Animal Experience: A Formal-Indicative Approach to Martin Heidegger’s Account of Animality

Theoretical / Philosophical Paper
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Abstract

In the present paper I attempt an interpretation of Martin Heidegger’s analysis of animality, developed in winter semester 1929/1930. My general purpose is to examine Heidegger’s analysis in the wider context of formal-indicative phenomenology as such. Thus I show that in order to develop a phenomenology of animality, Heidegger must tacitly renounce the re-enactment of animal experience in which the formal-indicative concepts of his analysis could gain concreteness, and he resorts instead to scientific concepts and concrete experiments in biology or zoology. This is due to the fact that what I call the a-logical bursts into the field of the phenomenological regard when it is oriented toward animality. I therefore argue that the phenomenology of animality presents us with a paradigmatic case of a tension that is at work in any phenomenon, one between logos and a-logos, between hiddenness and unhiddenness—constituting a basic problem of future research in phenomenology and its approach to intersubjectivity and alterity.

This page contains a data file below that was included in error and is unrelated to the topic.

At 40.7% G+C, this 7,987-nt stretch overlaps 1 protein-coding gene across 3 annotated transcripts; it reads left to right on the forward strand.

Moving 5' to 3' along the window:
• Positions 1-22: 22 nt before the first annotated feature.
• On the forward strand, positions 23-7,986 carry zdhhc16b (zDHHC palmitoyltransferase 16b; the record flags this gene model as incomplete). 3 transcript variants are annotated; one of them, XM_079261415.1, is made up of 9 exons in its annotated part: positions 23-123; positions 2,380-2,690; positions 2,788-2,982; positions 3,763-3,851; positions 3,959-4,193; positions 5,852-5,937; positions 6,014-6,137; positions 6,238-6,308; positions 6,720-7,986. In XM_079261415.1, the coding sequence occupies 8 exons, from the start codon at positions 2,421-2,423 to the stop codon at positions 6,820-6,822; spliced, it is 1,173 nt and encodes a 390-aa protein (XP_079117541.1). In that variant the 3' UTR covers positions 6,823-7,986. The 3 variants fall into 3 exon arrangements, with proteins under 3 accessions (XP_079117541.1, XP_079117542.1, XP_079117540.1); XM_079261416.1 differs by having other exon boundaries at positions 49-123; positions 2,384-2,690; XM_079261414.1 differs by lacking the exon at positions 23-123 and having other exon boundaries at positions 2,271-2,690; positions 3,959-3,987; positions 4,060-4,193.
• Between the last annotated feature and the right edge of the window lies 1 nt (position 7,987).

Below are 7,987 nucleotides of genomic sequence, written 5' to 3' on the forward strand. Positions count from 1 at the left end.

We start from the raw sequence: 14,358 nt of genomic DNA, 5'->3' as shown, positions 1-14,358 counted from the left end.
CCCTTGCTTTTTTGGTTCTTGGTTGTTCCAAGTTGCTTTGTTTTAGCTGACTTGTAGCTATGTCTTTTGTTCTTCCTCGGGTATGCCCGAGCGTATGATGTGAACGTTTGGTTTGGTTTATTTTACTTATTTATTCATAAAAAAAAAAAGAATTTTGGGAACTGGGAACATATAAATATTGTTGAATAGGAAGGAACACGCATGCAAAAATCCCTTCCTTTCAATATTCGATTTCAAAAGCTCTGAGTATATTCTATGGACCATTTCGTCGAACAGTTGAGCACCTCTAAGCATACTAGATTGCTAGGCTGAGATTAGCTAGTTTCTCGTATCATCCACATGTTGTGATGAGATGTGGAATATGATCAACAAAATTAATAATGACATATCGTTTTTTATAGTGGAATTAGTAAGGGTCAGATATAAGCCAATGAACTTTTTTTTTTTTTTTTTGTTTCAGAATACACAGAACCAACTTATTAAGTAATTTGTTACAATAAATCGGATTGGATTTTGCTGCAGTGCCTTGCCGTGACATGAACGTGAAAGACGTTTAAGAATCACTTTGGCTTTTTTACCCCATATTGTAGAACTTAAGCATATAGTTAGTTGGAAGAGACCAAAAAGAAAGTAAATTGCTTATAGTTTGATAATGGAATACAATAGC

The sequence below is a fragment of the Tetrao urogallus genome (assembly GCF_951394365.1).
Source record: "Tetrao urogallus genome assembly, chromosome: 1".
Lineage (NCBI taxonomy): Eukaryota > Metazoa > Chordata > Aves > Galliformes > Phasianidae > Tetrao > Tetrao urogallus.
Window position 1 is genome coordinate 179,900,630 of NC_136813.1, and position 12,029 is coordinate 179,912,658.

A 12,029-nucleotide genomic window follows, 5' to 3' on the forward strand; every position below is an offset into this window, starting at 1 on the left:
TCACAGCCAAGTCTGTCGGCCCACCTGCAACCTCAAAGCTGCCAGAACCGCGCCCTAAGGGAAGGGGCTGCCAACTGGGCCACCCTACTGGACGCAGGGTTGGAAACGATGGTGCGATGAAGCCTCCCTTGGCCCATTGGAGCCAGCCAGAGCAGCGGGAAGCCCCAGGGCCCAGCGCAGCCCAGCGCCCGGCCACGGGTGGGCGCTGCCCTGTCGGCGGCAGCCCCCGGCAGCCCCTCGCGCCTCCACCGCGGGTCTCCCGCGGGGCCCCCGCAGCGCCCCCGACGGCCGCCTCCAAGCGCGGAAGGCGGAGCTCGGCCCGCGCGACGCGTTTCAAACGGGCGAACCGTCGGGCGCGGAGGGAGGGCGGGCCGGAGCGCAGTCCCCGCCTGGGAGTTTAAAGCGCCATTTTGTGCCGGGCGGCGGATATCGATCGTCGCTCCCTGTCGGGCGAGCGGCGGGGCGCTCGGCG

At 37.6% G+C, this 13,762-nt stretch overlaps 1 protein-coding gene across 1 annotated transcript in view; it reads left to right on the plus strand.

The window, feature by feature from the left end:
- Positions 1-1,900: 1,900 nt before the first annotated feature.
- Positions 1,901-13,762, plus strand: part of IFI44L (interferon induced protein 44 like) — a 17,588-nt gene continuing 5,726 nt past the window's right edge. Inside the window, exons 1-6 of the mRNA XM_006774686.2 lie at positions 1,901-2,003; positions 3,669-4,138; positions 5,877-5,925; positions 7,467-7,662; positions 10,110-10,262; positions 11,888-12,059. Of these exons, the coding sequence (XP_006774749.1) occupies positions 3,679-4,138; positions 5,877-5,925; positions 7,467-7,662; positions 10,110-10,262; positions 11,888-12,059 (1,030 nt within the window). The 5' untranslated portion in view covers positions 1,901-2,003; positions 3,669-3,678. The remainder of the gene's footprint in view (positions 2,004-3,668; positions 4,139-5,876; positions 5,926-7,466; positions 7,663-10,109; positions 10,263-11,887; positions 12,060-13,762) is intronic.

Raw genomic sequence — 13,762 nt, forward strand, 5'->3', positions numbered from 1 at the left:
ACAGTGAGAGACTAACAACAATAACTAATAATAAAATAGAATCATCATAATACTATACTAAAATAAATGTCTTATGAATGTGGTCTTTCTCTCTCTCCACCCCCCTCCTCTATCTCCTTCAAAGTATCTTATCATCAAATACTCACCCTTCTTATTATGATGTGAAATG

Keywords

Animality Formal indication Logos Concept Performativity 

Notes

Acknowledgements

I wish to thank Elizabeth A. Behnke, Christian Ferencz-Flatz, Cristian Ciocan, Remus Breazu, and an anonymous reviewer for their insightful and valuable comments on earlier drafts of my account. This paper was developed within the project Phenomenological Approaches to the Anthropological Difference, funded by the Executive Agency for Higher Education, Research, Development and Innovation Funding (UEFISCDI) (Grant No. PN-II-RU-TE- 2014-4-0630).

Work cited

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Copyright information

© Springer Science+Business Media B.V., part of Springer Nature 2018

Authors and Affiliations

  1. 1.University of BucharestBucharestRomania

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